But we also cannot observe quarks directly: WP: Color confinement. So it's ok for some things to exist in theory but not be [directly] observable. Apparently, there is some important distinction between quarks and position in de Broglie–Bohm mechanics?

Ron said...

@Luke:

> So WP: Superdeterminism is just completely wrong?

Do humans have free will? Because if they do, then yes, superdeterminism is completely wrong.

> Some day, I'd like someone to talk about what happens if you bombard an object with entangled particles which are spacelike separated upon impact.

Such experiments have been done. A lot. We know exactly what happens in that case.

> Erm, you'd be constantly imparting impulses to the particle in the measurement process.

No. Consider a photon going through a cascade of polarizing beam splitters. Each level in the cascade is oriented at 45 degrees to the previous one. The photon doesn't actually get "measured" until the very end. You can do the same thing with an electron and a cascade of Stern-Gehrlach setups. Or just aim a photon at an arbitrarily large screen: if the result is deterministic, then the information about which atom in the screen is the one that ends up absorbing the photon has to be stored somewhere. If the screen has N atoms, then you need to store log2(N) bits of information somewhere.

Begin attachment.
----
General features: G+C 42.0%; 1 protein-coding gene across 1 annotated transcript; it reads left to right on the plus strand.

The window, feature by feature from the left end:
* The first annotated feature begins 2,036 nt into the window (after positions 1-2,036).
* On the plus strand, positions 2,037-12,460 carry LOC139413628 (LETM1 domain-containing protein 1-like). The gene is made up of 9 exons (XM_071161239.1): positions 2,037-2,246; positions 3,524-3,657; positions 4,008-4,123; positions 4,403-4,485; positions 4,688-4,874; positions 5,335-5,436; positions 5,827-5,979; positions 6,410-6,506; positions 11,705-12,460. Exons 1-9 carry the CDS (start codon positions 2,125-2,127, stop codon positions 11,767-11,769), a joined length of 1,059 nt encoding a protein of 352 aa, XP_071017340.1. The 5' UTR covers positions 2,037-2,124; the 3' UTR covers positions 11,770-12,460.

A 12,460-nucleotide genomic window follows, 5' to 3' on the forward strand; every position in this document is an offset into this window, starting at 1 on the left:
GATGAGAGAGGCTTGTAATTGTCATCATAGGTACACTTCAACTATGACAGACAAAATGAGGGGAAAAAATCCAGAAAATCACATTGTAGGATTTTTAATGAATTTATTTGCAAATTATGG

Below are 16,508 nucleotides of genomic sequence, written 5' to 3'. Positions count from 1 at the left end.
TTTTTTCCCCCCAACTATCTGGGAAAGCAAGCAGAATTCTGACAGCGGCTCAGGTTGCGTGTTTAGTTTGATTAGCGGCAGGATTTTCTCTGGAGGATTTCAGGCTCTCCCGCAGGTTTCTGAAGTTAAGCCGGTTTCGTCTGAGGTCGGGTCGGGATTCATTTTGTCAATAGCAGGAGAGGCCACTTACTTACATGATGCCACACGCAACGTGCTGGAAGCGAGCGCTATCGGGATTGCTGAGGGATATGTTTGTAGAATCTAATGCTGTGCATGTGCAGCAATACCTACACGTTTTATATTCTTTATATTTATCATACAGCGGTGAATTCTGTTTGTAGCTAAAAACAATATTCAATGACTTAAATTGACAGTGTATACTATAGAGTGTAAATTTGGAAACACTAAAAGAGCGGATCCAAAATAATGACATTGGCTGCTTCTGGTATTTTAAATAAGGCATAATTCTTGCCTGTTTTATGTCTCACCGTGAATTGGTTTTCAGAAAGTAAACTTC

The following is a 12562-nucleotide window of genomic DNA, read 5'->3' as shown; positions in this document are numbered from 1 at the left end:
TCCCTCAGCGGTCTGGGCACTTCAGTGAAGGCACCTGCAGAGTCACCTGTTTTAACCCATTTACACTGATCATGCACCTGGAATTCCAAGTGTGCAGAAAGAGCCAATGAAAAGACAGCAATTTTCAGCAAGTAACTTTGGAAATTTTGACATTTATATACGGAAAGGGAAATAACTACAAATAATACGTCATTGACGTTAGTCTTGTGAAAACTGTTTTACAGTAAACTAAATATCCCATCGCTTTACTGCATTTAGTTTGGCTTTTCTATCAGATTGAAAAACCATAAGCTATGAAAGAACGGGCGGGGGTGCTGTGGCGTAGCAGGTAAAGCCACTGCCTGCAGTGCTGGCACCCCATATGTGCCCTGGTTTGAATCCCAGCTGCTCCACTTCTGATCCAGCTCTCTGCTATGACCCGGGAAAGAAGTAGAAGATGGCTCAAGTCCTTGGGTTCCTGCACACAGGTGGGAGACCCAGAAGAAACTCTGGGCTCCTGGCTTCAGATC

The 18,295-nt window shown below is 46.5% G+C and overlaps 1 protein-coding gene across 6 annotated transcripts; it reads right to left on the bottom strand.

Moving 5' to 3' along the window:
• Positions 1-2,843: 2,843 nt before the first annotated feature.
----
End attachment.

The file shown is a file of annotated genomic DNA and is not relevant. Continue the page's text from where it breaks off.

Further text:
There is no getting around the fact that quantum measurements produce an unbounded quantity of information. That information is either created ab-initio (i.e. quantum randomness is really random) or it is stored somewhere that is inherently inaccessible (i.e. it is an IPU) , or quantum mechanics is wrong. Those are the only possibilities.

> Have you seen Can Bohmian mechanics be made relativistic? (81 'citations')?